1/2 cup whole raw oats
1/3 cup packed brown sugar (light or dark)
1 to 2 cups grated unpeeled zucchini
1 cup all-purpose white flour
1 cup whole-wheat flour
2 T. ground flaxseed (optional)
1 tsp. baking powder
1 tsp. baking soda
1/4 tsp. salt
1 tsp. ground cinnamon

Preheat oven to 400 degrees and grease a 12-cup muffin tin or line it with cupcake papers.

In a large bowl, mix the egg, oil, buttermilk or mik/yogurt mixture, oats, brown sugar, and grated zucchini.

In a separate large bowl, mix both flours, optional flaxseed, baking powder, baking soda, salt, and cinnamon.

Combine wet and dry ingredients in one bowl. Mix until thoroughly combined, but do not overmix. (Batter will be stiff, especially if you used yogurt.) Spoon into greased or lined muffin tin.

Bake 13 to 15 minutes, or until tops are golden brown and a toothpick inserted into the middle of one of the muffins comes out clean or mostly so. Remove from pan and cool completely on a wire rack before storing in a well-sealed container or in the freezer.




Monday, August 22, 2011

Mama Style: Sprucing Up for Fall

If I buy the shoes, I'll automatically get the hair, right? No?

As much as I'm famous for dreading the end of summer, I have to admit that every year the beginning of school brings out a pleasing sense of renewal. Oh, and I don't mean just for my daughters. Procuring all my girls' necessary school supplies and new clothes stresses me out, but each year at about this time I do enjoy sprucing myself up a bit. There's something about a new school year that just begs for a little infusion of grown-up preppy.

Every end-of-summer I make myself feel better about the beginning of another school year by treating myself to a few wardrobe pieces that revitalize what I already own and give my mood and appearance a little lift as I shepherd my girls into September. I've learned that just like stay-at-home mothering is a real job, it also deserves a work wardrobe. After all, you're not going to make a great impression on your child's teacher if you show up to Open House in wrinkled shorts and a tee you last wore camping. You're a competent, capable mom; you deserve to look the part.


Similarly, the pants will make me this tall, yes?

The other day I ordered some slim, cropped chinos from J. Crew, perfect for the whole summer-info-fall season of back-to-school night and the school bus stop and volunteering in the classroom. (I've been without chinos that fit for over a year, people!)

I'm good for bright scarves and lightweight cardigans and boots, but I've saved my perfect handbag to bust out in September, when we're done with the muss and mess of the playground, the soccer field, the pool. I've got my eye on a great pair of suede driving mocs to replace my beloved cheap-but-stylish-and-comfy Isaac Mizrahi for Target pair from four years ago, which I've worn so much they've developed a hole in the toe. I'm poised to finally book the salon massage and pedicure I've had a gift certificate for since last Valentine's Day, and maybe I'll get my brows and lashes done while I'm at it.

What about you? What are your favorite fall pieces -- or beauty treatments -- for life as a busy mom? Do you buy anything for "back-to-school" for yourself? Or do you save your cash for the members of your household who will grow out of those new mary janes by November?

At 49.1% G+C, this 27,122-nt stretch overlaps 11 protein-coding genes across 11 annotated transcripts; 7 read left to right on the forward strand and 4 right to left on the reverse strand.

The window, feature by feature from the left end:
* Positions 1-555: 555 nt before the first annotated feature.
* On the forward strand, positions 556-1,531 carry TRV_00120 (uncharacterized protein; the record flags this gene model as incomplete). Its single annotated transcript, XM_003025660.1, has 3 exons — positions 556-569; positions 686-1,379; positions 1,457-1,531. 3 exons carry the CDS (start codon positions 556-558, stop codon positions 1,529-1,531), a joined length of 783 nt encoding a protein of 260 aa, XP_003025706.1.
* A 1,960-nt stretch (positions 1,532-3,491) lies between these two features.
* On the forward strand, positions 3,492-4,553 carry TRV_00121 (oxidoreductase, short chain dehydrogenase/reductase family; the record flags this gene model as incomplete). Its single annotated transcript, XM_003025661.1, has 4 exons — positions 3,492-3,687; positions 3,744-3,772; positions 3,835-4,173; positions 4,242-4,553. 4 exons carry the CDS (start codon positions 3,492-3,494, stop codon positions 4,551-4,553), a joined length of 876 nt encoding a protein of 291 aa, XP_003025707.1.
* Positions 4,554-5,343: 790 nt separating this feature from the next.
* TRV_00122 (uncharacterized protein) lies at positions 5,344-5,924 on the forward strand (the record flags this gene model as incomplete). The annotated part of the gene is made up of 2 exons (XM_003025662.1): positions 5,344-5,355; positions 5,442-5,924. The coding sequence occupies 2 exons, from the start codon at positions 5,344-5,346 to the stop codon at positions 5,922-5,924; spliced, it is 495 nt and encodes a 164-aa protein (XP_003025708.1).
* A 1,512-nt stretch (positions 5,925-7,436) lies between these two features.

Sunday, August 21, 2011

Sunday Treadmill

My day so far:

Get up at six a.m. to work -- I have a lot to do today, including overdue rewrites on my upcoming book.

But first: Feed the cat. Feed the children. Supervise a project with my daughters after breakfast. Help with a craft kit one daughter wants to do. Empty the dishwasher. Clean the catbox.

Realize I'd better blanch and freeze those fresh-picked green beans from Friday so they won't go bad before we can get to them. Do so. Remember I still need to turn out the frozen cups of homemade tomato sauce from yesterday into a freezer bag. Do so. See the large zucchini from farm-share pick-up and decide I should quickly make some whole-grain zucchini muffins for healthy snacks for my daughters; otherwise the zucchini will probably go bad before I can use it. Make the muffins while blanching the beans.

Supervise daughters' morning chore completion. Sweep the floor in the master bathroom. Do physical therapy stretches (well, some of them, for a few seconds). Supervise daughter's birthday thank-you note writing. Run upstairs to get dressed; get distracted by daughters taking off their pj's and grab the opportunity to make them try on last year's school clothes to see what still fits, what gets handed down, and what needs to be donated. Sort clothes and take notes for school-shopping list. Realize still haven't eaten breakfast.

Run downstairs and make a focaccia for lunch because we have all these farm-share veggies that can be used for sandwiches if I make a focaccia to go with them. Slice and prep the lunch vegetables.

Realize I'm still in my pajamas, I still haven't had breakfast, and I still haven't done any of the work I got up at six a.m. to do. And it's noon. Oops.

Well, there's always the afternoon. Right?

Friday, August 19, 2011

Neglect: It's the New Style.

It seems I have given up washing my hair. Not to alarm you.

So, the good news is, my mom is being discharged from the Mayo hospital later this morning and my parents are heading home to northern Minnesota. My mom's surgery went well, the tumor was completely removed, and there was no other spreading of the cancer. The bad news is, I have fallen so far behind on my life that even basic hygiene like washing my hair has become optional. I mean: does it involve feeding children or keeping the cat alive? No? Then it can wait.

My new style statement: the Family Medical Emergency Updo. It involves unwashed hair, dry shampoo, and a hair clip. Go me.